I’m excited about the DFG and Global Links partnership for this project, because both organizations are supported by the Third Church mission committee which is how I was able to connect the two groups. I love making these connections that help all of us make a bigger impact in the world.
Our last up-date about the 500 kits we sent to Nicaragua came in October when we learned that the kits arrived and were distributed at the hospital but that restrictions were preventing the kits from being distributed at the second planned location.
We received this update from Veronica Trimmino Marroquin the Program Manager, International Medical Aid for Global Links. The following are her words:
As I mentioned before, our consultant in Nicaragua received the kits and was in contact with the Psych Hospital and the Women’s prison for the delivery of the kits and the training. The kits were delivered to the director of the Psych Hospital, who received the training from our consultant. She in turn, will provide the training for the caretakers and the patients.
Unfortunately due to the onset of COVID 19 and all the precautionary measures, our consultant was not able to have access to the women’s prison. They said they could not guarantee that if she left the kits there they would get to the inmates. So we decided not to leave any kits for now, until we can be sure the women will receive them.
On November 3rd, Hurricane Eta, a category 4 hurricane, made landfall along the Carribean coast in north-eastern Nicaragua, just south of the Municipality of Biliwi. The municipality and the entire region are indigenous lands. Eta moved slowly across Central America, meaning sustained winds of up to 140 mph and high levels of rain as the storm lingered. Powerful winds knocked out power lines and cellphone grids and trees, and damaged infrastructure. Flooding became a major concern as roads and bridges were washed out, cutting off access to the more remote areas impacted by the storm and triggering landslides. Tens of thousands of individuals were displaced from their homes into emergency shelters.
Relief efforts were severely hampered when just 2 weeks later, on November 16th, Hurricane Iota, a stronger Category 4 hurricane with winds up to 155 mph, hit Nicaragua only 15 miles south of where Hurricane Eta first made landfall. Officials say this is the most powerful storm to ever hit the country. The extent of the destruction is still being pieced together as phone and internet service are still being restored, and almost all contact was cut off to Bilwi, where both storms made landfall.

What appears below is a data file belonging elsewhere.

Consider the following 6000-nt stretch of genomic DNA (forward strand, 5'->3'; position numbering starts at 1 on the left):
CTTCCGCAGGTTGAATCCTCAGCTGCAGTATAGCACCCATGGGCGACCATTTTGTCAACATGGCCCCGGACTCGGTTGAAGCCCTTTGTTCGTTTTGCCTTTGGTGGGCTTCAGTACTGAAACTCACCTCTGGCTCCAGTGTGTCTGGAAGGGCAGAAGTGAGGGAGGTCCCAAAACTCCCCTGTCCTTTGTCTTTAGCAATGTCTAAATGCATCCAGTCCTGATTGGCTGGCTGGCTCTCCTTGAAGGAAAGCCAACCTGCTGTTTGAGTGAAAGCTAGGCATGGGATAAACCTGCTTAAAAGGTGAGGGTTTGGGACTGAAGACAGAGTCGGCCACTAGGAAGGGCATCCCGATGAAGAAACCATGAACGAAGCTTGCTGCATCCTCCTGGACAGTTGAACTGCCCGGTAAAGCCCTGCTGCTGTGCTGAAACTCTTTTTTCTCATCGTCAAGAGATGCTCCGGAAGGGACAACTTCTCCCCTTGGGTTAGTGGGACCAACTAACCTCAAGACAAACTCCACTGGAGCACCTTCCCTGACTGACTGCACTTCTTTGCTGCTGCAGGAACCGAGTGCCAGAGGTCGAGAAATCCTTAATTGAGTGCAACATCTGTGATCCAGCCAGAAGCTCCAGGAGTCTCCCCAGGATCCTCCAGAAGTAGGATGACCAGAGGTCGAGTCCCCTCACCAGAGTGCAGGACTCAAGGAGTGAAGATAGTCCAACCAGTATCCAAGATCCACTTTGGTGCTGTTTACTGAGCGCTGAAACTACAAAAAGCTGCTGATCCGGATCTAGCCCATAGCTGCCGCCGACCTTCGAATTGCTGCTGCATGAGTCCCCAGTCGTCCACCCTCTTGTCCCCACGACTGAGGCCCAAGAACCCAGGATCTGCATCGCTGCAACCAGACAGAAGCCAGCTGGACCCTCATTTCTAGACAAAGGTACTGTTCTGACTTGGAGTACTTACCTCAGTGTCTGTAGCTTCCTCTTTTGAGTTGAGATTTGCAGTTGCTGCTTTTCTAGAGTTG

Thanks to our good relations with other agencies in the country, Global Links’ advisor for International Medical Aid was able to visit Biliwi the last week of January, the area affected by hurricanes Eta and Iota in Nicaragua, together with representatives of United Nations agencies and a team of health professionals. The objective of the visit was to assess the damage caused by the hurricanes and formulate a collaborative action plan for the rebuilding and the reestablishment of services in the area. The visit also served to provide technical assistance for the first mobile health brigade in the area since the hurricanes.
During the visit, Global Links’ representative delivered the remaining kits from Days for Girls to the women in the affected areas and a girls shelter, that provides housing and care for girls and adolescents who have been victims of physical and sexual violence. I have pictures and even a beautiful video of one of the girls translating to Miskito (their native language) how to use and care for the kits. Due to the nature of the shelter and to protect the identities of the children, we can’t share any of these in Social Media. However, if you are still interested, I can make a presentation to your group and share more information about the area and the project.
This year we will focus our efforts in supporting the establishment of health services in the affected areas. We would love to continue our partnership and see if Days for Girls would be interested in providing more kits for the women and girls in the area.
2020 was certainly a year in which I learned that even when things do not go as planned, that it’s possible that things will still turn out good.